Asbury is just the practice of mortification and vivification x 10, or as one person put it, “nothing but a long church service.” And yes, it’s works salvation, or Jesus + church ritual…clearly. Hence, the number of people showing up shouldn’t surprise us; Asbury is a place to get a stronger dose of Jesus, which is efficacious for the progression of salvation.


3 Responses

Subscribe to comments with RSS.

  1. Andy Young, PPT contributing editor said, on February 24, 2023 at 12:17 PM

    I have had some of my own thoughts about what is going on at Asbury. While I won’t presume to make any judgment about people’s intentions (I’m sure the majority of them are genuine in their motivations albeit ignorant what they believe), but I have made some observations. One in particular is in regard to something said by an AiG reporter who attended the event as a “disinterested observer” . Taking a quote from this particular article (, “The worship movement began, they explained, with a normal chapel service on Wednesday, February 8. After a presentation in a series of messages about ‘Love in Action,’ the speaker offered students an invitation to stay and pray after chapel dismissed, similar to how some churches allow congregants to remain for a time of informal prayer after service dismissal. A number of students did stay—and didn’t leave. Someone began worshipping, others joined in, and still others began returning and staying.” How did they know someone “began worshipping?” This begs the question of what is worship. It would seem that this statement implies that worship “looks like something”, in other words some particular action (ie. ritual). So in this instance, they define “worship” as some action that is directly related to a religious event or activity. Going one step further, it would also seem to imply that this activity is only considered “worship” when it occurs within the confines of a defined religious location.

    Contrast this with what Jesus told the woman at the well in John 4:
    “The woman saith unto him, Sir, I perceive that thou art a prophet. Our fathers worshipped in this mountain; and ye say, that in Jerusalem is the place where men ought to worship. Jesus saith unto her, Woman, believe me, the hour cometh, when ye shall neither in this mountain, nor yet at Jerusalem, worship the Father. Ye worship ye know not what: we know what we worship: for salvation is of the Jews. But the hour cometh, and now is, when the true worshippers shall worship the Father in spirit and in truth: for the Father seeketh such to worship him. God is a Spirit: and they that worship him must worship him in spirit and in truth.”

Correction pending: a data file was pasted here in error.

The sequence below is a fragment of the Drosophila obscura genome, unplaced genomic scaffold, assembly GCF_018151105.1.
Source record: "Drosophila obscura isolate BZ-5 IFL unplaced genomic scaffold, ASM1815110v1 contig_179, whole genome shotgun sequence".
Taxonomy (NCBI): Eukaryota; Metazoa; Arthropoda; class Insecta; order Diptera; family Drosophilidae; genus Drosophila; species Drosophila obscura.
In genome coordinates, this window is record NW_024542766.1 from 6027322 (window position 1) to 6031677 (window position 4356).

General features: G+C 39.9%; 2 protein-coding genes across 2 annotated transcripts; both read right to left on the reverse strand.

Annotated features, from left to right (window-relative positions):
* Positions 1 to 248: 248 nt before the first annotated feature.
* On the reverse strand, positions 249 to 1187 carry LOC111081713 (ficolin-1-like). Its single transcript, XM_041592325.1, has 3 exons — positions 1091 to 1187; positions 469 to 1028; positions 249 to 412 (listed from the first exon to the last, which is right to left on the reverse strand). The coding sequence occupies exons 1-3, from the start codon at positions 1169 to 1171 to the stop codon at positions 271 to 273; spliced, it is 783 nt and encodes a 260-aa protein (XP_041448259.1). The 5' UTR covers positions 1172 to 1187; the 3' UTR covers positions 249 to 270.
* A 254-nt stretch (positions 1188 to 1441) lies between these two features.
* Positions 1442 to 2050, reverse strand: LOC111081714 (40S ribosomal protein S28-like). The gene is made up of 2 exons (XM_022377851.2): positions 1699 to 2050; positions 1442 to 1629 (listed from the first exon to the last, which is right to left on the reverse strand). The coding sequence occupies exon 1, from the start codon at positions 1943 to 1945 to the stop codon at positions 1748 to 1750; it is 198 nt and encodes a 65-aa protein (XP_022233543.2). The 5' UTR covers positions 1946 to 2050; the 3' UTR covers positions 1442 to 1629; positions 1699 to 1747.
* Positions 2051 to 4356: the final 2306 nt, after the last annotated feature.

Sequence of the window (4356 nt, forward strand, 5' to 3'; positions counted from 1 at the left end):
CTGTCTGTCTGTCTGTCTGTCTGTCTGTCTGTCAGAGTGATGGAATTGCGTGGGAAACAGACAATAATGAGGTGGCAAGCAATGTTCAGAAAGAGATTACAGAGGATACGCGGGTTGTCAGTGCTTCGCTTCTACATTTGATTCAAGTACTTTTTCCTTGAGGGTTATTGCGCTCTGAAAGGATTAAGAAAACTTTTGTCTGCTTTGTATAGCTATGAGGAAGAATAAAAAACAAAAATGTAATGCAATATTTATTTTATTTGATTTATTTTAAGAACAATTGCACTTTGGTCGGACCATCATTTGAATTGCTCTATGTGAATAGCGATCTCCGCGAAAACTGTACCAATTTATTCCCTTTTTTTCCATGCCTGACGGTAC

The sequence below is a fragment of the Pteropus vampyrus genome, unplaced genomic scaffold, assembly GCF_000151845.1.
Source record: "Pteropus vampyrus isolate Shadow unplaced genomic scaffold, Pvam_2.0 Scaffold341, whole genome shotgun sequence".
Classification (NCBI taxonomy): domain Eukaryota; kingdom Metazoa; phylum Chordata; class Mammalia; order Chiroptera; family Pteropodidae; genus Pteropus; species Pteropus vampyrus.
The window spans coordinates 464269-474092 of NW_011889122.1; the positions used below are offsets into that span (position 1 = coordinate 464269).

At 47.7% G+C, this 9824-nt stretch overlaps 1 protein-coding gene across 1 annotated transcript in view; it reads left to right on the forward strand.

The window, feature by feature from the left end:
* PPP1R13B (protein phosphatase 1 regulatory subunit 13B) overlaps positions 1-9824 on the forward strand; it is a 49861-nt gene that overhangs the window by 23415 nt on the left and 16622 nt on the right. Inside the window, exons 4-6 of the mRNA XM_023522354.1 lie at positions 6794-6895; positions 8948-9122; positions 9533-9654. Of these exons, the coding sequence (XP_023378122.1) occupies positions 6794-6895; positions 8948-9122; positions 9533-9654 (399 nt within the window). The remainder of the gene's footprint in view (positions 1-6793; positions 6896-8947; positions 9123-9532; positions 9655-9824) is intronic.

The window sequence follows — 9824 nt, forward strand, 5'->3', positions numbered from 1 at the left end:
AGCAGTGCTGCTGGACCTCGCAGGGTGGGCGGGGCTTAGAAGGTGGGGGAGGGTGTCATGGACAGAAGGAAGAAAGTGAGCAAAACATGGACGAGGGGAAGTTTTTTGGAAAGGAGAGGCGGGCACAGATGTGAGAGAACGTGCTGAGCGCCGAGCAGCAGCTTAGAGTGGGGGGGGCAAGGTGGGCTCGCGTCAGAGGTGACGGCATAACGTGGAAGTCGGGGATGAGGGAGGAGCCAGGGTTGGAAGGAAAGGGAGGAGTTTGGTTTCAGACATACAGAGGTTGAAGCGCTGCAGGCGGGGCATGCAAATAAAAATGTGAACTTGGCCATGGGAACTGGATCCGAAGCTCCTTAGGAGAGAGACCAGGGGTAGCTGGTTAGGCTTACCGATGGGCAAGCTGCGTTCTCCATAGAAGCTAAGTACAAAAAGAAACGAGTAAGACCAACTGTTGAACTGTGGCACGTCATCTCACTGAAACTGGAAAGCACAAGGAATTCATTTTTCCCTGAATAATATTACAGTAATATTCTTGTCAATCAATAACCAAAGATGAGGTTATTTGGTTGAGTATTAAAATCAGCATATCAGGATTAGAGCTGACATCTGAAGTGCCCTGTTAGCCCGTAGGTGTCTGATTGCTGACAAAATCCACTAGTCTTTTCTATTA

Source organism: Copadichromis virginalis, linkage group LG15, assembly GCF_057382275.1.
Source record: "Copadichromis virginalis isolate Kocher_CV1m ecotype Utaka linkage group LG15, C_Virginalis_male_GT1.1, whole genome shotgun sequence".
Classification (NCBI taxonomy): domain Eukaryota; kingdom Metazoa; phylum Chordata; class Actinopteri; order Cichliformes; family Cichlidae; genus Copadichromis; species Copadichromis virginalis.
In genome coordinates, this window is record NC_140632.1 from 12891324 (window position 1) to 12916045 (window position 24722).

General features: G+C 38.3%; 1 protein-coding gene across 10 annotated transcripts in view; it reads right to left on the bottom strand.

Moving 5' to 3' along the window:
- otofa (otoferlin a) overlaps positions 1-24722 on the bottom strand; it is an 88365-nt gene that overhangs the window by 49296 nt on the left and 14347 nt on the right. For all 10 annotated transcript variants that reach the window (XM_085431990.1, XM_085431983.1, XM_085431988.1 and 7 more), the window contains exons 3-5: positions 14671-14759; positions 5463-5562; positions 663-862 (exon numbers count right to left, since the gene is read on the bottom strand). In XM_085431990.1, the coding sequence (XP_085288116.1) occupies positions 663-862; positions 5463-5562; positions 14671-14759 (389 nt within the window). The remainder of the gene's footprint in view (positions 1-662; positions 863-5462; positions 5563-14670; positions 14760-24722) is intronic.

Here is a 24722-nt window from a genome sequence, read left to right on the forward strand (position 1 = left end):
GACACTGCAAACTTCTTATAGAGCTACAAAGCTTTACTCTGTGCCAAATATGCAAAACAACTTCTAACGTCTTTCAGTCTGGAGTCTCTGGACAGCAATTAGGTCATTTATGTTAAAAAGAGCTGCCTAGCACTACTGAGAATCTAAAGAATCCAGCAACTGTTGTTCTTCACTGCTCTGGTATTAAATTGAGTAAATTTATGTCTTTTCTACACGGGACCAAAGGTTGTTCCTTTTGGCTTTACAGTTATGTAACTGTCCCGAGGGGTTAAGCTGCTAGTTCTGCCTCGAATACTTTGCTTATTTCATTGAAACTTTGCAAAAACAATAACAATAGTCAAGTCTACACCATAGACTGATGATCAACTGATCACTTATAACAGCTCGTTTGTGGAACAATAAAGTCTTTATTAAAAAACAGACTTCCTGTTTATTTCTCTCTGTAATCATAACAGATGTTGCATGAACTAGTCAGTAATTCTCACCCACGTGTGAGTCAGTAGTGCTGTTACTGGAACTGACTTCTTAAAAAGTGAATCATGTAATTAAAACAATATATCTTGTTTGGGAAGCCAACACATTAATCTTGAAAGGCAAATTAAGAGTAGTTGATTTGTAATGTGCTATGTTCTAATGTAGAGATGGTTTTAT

(John 4:19-24)

    The other observation I made is in contrasting this event with another “mass spiritual awaking” even that is recorded in Acts on the Day of Pentecost. The 150 or so saints who received the Holy Spirit did not stay in that house, nor did they bring others to that place to “worship”, but they went OUT and spoke their message to others. They took action! And as a result over 3000 more people were born again, and THEY took action not only preaching the gospel but seeing to the needs of others (“…sold their possessions and goods, and parted them to all men, as every man had need. Acts 2:45). This is true to the spirit of what James preached when he said, “Pure religion and undefiled before God and the Father is this, To visit the fatherless and widows in their affliction, and to keep himself unspotted from the world.” James 1:27

    THAT is the definition of “worship”!


  2. dave sampoli said, on March 6, 2023 at 11:02 AM

    What is going on there is female sentimentality which has replaced religion altogether now. Think who first told you Asbury was even a thing. It was a woman, wasn’t it? Because women buy into it immediately.


    • Paul M. Dohse Sr. said, on March 10, 2023 at 7:54 AM

      So, where are your references to substantiate this as the underlying premise? Please cite the origin of this doctrine, and examples of its progression.


Leave a Reply

Fill in your details below or click an icon to log in: Logo

You are commenting using your account. Log Out /  Change )

Facebook photo

You are commenting using your Facebook account. Log Out /  Change )

Connecting to %s